Barriers to Adolescent Health Care in Maternal and Children's Healthcare Hospitals: Based on a National Survey in China

Xiaomin Luo, Ruimin Zheng, Xi Jin, Ying Sun, Li Chen, Jiong Peng, Xiaona Huang, Xiaobo Tian, Lili Mei

Research output: Contribution to journalArticlepeer-review

3 Scopus citations


PURPOSE: Adolescence is a critical period for physical and psychological development; therefore, health interventions at this phase may be especially beneficial. In this study, we aim to describe the distribution of the adolescent health care system in China and to compare the perceived barriers of running an adolescent clinic (AC) proposed by hospitals with corresponding government entities.

METHODS: A nationwide online survey was launched by the National Health Commission of China in December 2015, among 116 Maternal and Children's Healthcare (MCH) hospitals located across 24 randomized selected provinces. The online survey included management questionnaires filled out by health administrators from local health commissions and service questionnaires filled out by adolescent care providers from MCH hospitals.

RESULTS: Among the surveyed provinces, only 7% have special funding for adolescent health care, 13% have a supporting policy, 8% have guidelines/service standards, and 16% provide adolescent health care based in MCH hospitals. Among the 116 MCH hospitals investigated, 31 (27%) had a functioning AC and 15 (13%) used to have an AC. Compared with the MCH hospitals that never have an AC, those that previously had an AC were more likely to perceive demand as a barrier (odds ratio = 8.02; p value < .05) but less likely to perceive guidelines/service standards as a problem (odds ratio = .09; p value < .01). The perceptions of health administrators and adolescent health care providers differed markedly on demand and profits: both were ranked highly by supply side (health providers) but ranked low by the health administrators.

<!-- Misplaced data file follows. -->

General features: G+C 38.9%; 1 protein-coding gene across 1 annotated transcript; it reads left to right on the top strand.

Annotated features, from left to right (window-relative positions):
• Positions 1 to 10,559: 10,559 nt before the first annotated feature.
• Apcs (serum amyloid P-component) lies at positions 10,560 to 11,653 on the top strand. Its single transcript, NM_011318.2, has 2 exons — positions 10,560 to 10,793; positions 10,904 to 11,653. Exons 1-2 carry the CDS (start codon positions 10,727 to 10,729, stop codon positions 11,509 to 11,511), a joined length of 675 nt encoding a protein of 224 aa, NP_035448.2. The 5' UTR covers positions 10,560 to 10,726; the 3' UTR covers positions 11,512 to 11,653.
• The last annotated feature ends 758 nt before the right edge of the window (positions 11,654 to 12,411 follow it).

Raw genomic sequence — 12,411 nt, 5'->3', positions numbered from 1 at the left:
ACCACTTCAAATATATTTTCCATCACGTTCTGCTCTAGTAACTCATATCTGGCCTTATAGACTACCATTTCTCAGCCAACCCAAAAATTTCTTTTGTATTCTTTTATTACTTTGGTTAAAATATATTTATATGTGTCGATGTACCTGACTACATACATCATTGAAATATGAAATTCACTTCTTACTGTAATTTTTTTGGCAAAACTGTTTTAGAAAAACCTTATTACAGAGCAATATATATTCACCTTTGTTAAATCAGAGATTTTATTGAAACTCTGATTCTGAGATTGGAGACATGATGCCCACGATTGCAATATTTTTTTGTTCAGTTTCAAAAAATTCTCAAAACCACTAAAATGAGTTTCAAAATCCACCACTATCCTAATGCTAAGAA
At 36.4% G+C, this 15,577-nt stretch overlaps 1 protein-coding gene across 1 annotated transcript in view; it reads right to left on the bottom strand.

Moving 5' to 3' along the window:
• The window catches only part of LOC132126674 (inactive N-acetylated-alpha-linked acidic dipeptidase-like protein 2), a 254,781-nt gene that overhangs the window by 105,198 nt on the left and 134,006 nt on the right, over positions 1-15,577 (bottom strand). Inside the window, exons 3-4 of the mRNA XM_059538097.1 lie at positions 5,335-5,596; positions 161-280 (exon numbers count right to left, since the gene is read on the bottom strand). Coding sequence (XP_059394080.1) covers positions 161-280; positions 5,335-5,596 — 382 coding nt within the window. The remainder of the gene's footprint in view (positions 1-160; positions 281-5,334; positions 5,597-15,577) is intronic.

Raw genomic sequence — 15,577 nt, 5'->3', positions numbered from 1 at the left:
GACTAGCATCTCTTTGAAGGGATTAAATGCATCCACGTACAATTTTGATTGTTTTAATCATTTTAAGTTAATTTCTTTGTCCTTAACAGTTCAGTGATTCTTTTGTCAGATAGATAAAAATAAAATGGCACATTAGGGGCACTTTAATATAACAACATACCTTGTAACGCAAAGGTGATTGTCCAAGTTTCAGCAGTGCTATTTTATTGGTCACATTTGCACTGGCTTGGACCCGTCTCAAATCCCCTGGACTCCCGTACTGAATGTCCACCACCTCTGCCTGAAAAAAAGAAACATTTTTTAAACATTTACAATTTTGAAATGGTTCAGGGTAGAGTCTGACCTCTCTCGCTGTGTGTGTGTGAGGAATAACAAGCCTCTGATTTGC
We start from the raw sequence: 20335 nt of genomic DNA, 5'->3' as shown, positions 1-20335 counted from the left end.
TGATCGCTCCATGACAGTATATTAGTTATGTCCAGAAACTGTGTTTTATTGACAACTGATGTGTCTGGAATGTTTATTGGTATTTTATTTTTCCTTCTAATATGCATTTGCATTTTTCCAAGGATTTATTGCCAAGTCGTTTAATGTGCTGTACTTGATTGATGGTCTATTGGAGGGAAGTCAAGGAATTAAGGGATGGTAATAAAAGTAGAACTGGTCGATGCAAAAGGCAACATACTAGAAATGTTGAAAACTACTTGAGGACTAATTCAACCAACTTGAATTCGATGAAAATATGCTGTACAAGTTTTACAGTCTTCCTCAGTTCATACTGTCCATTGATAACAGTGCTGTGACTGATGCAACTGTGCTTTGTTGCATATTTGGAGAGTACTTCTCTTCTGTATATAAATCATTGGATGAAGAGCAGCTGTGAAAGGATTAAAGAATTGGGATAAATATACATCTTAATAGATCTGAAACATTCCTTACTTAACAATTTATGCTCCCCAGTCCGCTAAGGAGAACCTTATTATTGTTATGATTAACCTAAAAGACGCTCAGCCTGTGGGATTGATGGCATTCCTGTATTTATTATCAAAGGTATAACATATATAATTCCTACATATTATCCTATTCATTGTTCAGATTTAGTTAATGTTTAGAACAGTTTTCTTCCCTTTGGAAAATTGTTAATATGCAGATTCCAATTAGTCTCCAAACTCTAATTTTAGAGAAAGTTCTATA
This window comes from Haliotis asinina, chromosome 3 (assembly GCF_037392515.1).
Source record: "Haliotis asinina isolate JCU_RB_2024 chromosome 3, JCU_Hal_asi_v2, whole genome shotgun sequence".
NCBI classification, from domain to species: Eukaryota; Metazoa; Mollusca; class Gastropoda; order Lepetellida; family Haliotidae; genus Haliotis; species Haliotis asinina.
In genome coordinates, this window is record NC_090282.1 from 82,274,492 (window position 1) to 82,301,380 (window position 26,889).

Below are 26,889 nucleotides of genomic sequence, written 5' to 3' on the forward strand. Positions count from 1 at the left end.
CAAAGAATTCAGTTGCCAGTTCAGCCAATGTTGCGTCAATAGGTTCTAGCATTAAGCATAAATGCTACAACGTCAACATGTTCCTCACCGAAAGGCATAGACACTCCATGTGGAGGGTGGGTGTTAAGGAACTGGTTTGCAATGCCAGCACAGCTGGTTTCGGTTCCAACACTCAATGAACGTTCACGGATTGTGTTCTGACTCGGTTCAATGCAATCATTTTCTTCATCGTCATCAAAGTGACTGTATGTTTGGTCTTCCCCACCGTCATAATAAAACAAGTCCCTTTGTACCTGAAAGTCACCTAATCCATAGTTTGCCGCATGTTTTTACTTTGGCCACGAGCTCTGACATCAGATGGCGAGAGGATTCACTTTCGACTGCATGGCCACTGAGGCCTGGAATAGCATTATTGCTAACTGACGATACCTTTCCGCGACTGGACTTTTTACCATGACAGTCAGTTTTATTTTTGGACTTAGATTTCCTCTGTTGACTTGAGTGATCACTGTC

CONCLUSIONS: This national survey, for the first time, presents a whole picture of adolescent health care in MCH hospital settings in China. Among the surveyed MCH hospitals, major areas of discordance between administrators and health care providers were barriers in demand and profits, which health administrators tend to overlook. A number of strategic priorities are proposed to best guide the development of the adolescent health care system in China, including improved linkage between health and education and community systems, comprehensive approaches move beyond sexual and reproductive education, as well as the workforce development and capacity-building.

Original languageEnglish (US)
Pages (from-to)S32-S37
JournalJournal of Adolescent Health
Issue number5S
StatePublished - Nov 2020


  • Adolescent
  • Adolescent Health
  • Adolescent Health Services/statistics & numerical data
  • Child
  • China
  • Delivery of Health Care
  • Female
  • Health Services Accessibility/statistics & numerical data
  • Hospitals
  • Humans
  • Pregnancy


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